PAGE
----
• You can't have barriers, because it breaks through your prejudices,

  • breaks through everything that you have as your mask,

  • that says, "I am this, I am that, I am that."

  • No. It breaks through those.

  • And it reaches somewhere where other things don't.

  • And in a world where attitudes are so difficult to change,

  • we need a language that reaches through.

  • Hitler knew it; he used Wagner

  • to make all the Nazis feel wonderful and Aryan.

  • And Mr. Berlusconi knows it, as he sits atop

  • this huge empire of media and television and so on and so forth.

  • And all of the wonderful creative minds who are in all the advertising agencies,

  • and who help corporate sell us things we absolutely don't require,

  • they also know the power of the arts.

  • For me it came very early.

  • When I was a young child, my mother, who was a choreographer,

  • came upon a phenomenon that worried her.

  • It was a phenomenon where young brides

  • were committing suicide in rural Gujarat,

  • because they were being forced to bring more and more money for their in-laws' families.

  • And she created a dance piece which then Prime Minister Nehru saw.

  • He came to talk to her and said, "What is this about?"

  • She told him and he set out the first inquiry

  • into what today we call Dowry Dance.

  • Imagine a dance piece

  • for the first inquiry into something

  • that even today kills thousands of women.

  • Many years later, when I was working with the director Peter Brook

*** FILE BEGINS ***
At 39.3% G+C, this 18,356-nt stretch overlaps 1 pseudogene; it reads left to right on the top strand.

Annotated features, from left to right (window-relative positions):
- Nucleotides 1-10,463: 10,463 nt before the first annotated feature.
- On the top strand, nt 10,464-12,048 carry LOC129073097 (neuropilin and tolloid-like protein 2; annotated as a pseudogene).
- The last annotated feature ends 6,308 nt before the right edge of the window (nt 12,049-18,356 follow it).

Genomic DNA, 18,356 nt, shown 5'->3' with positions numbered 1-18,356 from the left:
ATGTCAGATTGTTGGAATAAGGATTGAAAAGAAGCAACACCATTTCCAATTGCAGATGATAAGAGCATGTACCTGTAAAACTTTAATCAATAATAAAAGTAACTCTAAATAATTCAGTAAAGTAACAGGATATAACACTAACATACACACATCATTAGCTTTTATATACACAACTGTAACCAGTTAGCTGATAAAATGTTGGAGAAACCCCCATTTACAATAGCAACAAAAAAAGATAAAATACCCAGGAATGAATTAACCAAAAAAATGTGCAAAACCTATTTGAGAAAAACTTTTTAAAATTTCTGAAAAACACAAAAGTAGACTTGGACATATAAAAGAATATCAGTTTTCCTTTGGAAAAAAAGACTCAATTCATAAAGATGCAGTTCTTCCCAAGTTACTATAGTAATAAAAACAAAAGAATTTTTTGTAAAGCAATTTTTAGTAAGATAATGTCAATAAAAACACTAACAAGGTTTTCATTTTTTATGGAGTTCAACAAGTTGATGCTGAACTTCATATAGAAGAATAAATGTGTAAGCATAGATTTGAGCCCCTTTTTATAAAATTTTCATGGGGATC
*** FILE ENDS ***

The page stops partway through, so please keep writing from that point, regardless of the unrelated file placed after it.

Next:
• in "The Mahabharata" playing this feisty feminine feminist

  • called Draupadi, I had similar experiences.

  • Big fat black mamas in the Bronx

  • used to come and say, "Hey girl, that's it!"

  • And then these trendy young things in the Sorbonne would say,

  • "Madame Draupadi, on n'est pas feministe, mais ça? Ça!"

  • And then aboriginal women in Africa

  • would come and say, "This is it!"

  • And I thought, "This is what we need,

  • as a language."

  • We had somebody from public health. And Devdutt also mentioned public health.

  • Well, millions of people around the world die

  • of waterborne disease every year.

  • And that's because there is no clean water to drink,

  • or in countries like India,

  • people don't know that they need to soap their hands before defecation.

  • So, what do they do?

  • They drink the water they know is dirty,

  • they get cholera, they get diarrhea, they get jaundice

  • and they die.

  • And governments have not been able to provide clean water.

  • They try and build it. They try and build pipelines; it doesn't happen.

  • And the MNCs give them machines that they cannot afford.

  • So what do you do? Do you let them die?

  • Well, somebody had a great idea.

  • And it was a simple idea. It was an idea that could not profit anybody

  • but would help health in every field.

  • Most houses in Asia and India

  • have a cotton garment.

  • And it was discovered, and WHO endorses this,